WINGS for Kids has one very big asset in its quest to teach children good social and emotional skills: founder and CEO Ginny Deerin. Deerin earned decades of experience as a marketing executive and professional fundraiser before launching the after-school program in Charleston, South Carolina, in the late 1990s.
She is adamant, though, that you don't need a Ginny Deerin to undertake a similar effort at your school. "It's just a matter of having your act together and being willing to go and ask for what you need," she says.
Deerin and her colleagues aren't territorial about their methods at WINGS for Kids. They figure the more children who learn how to manage their emotions and make good choices, the better. So here are their tips for you on how to get started.
1. Survey the local after-school landscape.
Make a quick assessment of what's going on after school in your community, Deerin suggests. Is there already a great after-school program that you could try to partner with to integrate social and emotional learning (SEL)? Or is your best option -- keeping in mind that this is the more difficult route -- to create an independent program on your own?
2. Get informed about the research on effective SEL.
This will prepare you to make your case to parents, funders, and potential partners. WINGS recommends checking out the information at the Collaborative for Academic, Social, and Emotional Learning (CASEL), Educators for Social Responsibility (ESR), and their own WINGS for Kids site. (Editor's note: Edutopia's social and emotional learning page could be useful too.)
3. Define a set of learning objectives.
Armed with your new knowledge of SEL, articulate exactly which skills you want children to gain in your program. For models, you can look at the WINGS for Kids objectives ( 107K) or the Illinois state standards for SEL.
4. Design the structure of your program.
Plan out the components of your program and its daily schedule. Consider what kinds of activities you want to weave social and emotional lessons into. If you're partnering with an existing after-school program, you'll do this in collaboration with that program. Deerin recommends that you create a fairly consistent schedule from day to day; this gives children the comfort of a routine and also creates regular time slots when community members can volunteer their services. For instance, the WINGS program structure ( 50K) includes Choice Time activities that run at regular hours for nine weeks at a stretch, which makes it easy for a local artist, chef, or athlete to visit and teach. (A caveat: Staff your program adequately to run without volunteers, Deerin says, so that when an outsider comes in, a staffer can facilitate the lesson.)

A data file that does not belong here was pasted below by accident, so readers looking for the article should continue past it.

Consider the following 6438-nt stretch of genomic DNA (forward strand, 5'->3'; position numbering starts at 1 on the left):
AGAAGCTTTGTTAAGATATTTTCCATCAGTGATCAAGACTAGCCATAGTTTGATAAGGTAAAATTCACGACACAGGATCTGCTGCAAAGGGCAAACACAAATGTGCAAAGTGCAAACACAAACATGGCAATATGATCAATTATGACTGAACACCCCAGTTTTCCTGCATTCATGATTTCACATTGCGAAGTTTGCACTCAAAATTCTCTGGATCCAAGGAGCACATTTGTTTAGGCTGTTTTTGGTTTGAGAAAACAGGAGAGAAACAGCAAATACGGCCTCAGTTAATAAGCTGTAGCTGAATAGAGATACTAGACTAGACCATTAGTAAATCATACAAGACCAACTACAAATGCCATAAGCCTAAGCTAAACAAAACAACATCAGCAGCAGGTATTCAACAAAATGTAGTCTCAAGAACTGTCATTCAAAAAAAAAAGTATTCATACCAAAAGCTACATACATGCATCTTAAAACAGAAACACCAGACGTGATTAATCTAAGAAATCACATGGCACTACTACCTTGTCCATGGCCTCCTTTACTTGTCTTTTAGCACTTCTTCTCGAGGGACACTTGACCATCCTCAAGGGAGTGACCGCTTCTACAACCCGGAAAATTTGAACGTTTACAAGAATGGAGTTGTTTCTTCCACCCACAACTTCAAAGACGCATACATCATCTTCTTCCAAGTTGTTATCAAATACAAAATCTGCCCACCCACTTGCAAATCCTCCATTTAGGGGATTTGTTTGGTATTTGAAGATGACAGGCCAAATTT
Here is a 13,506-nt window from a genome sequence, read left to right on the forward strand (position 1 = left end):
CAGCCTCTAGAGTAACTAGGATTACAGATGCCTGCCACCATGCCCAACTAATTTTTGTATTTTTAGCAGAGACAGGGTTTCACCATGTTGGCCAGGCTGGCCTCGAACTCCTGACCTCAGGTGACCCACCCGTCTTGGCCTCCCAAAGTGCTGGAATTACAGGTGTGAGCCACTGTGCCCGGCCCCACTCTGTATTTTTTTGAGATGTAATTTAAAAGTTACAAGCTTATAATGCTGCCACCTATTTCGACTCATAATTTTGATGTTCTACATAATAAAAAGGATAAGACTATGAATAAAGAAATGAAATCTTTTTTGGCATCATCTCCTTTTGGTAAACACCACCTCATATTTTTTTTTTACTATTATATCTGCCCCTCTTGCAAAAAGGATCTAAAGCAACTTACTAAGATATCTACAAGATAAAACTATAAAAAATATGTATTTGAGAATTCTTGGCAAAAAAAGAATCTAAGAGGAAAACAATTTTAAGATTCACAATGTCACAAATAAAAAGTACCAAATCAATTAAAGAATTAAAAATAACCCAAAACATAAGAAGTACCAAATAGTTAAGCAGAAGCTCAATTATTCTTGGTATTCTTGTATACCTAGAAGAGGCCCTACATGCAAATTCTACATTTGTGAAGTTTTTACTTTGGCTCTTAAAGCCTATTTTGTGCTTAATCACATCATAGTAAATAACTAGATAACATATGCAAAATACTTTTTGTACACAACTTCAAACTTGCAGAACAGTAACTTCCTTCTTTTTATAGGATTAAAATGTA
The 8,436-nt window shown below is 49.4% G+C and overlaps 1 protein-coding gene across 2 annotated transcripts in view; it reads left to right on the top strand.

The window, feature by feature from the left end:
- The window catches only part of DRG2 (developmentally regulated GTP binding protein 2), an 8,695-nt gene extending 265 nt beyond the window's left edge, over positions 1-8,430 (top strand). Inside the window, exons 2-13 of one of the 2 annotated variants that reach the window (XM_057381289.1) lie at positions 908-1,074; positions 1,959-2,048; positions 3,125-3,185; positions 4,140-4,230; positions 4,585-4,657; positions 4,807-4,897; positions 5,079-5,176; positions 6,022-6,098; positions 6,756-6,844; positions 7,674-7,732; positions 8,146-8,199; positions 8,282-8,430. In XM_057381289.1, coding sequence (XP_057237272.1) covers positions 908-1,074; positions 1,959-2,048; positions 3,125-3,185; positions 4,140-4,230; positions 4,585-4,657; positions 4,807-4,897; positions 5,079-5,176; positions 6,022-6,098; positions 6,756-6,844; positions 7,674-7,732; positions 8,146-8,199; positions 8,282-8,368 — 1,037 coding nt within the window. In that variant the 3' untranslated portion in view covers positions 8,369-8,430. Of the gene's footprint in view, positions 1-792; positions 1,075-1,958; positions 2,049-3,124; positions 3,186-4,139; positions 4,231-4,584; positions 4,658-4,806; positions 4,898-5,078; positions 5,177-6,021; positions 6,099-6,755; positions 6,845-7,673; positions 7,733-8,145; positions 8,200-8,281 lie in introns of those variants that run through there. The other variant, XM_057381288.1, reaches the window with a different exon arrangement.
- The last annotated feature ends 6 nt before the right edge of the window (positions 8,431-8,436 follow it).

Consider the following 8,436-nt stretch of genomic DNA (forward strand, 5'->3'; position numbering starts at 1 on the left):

5. Build a menu of activities and lesson plans.
At WINGS, children learn social and emotional lessons through fun activities. You can tap into free online resources for ideas of how to do that. WINGS suggests these sources for learning activities: their own Hot WINGS library, PBS Parents, and ESR's Adventures in Peacemaking.
6. Plan a strategy for training and evaluating staff.
This is the single most important thing you can do, Deerin says. She explains, "If you could do only one thing, forget about learning objectives and all that stuff. Get your staff more socially and emotionally smart, because then they'll model it." WINGS recruits local college students as teachers and trains them for 40 hours in the summer and another 20 hours during the year. They've shared some of their training documents on our Resources & Downloads page. The WINGS teachers keep detailed logs of their interactions with students in an online data system, which supervisors use to evaluate the teachers and ensure quality.
Doing less than that will get you the equivalent of WINGS light, says Deerin. "But I think some is better than none. Taking steps to weave SEL into an after-school program is a really positive thing."
7. Nurture your partnerships.
First and foremost, nurture your biggest partnership, the one with the after-school program or school that hosts you. Be clear about what you're teaching, how you're teaching it, and who is responsible for what. Then look for additional partners. Deerin suggests you figure out what the kids like to do and who in your community is doing that -- say, a dance studio, music school, or carpentry shop -- and pitch them on working with your program. Most organizations in the community want to help kids. For tips on how to present yourself, see number 8, below.
8. Do your homework for successful fundraising.
Fundraising needn't be intimidating, Deerin says. First, identify your prospects. Look for people and philanthropic organizations in your community who have an interest in helping children. Find out who donates to the local children's museum or Boy Scouts, for instance. Consider local foundations, churches, and civic clubs like Rotary. Next, get some time with them and be prepared to make a strong case, using evidence to back it up. Understand that you may get only one yes for every 20 people you ask, and that's OK. The same strategy applies to recruiting community partners.
"It's real make-believe that you have to have movers and shakers behind your project to raise money," she says. "It isn't magic. You don't have to have fundraising experience. You just have to be willing to go out and persevere in getting yourself in front of people who are likely to have an interest in what you're doing."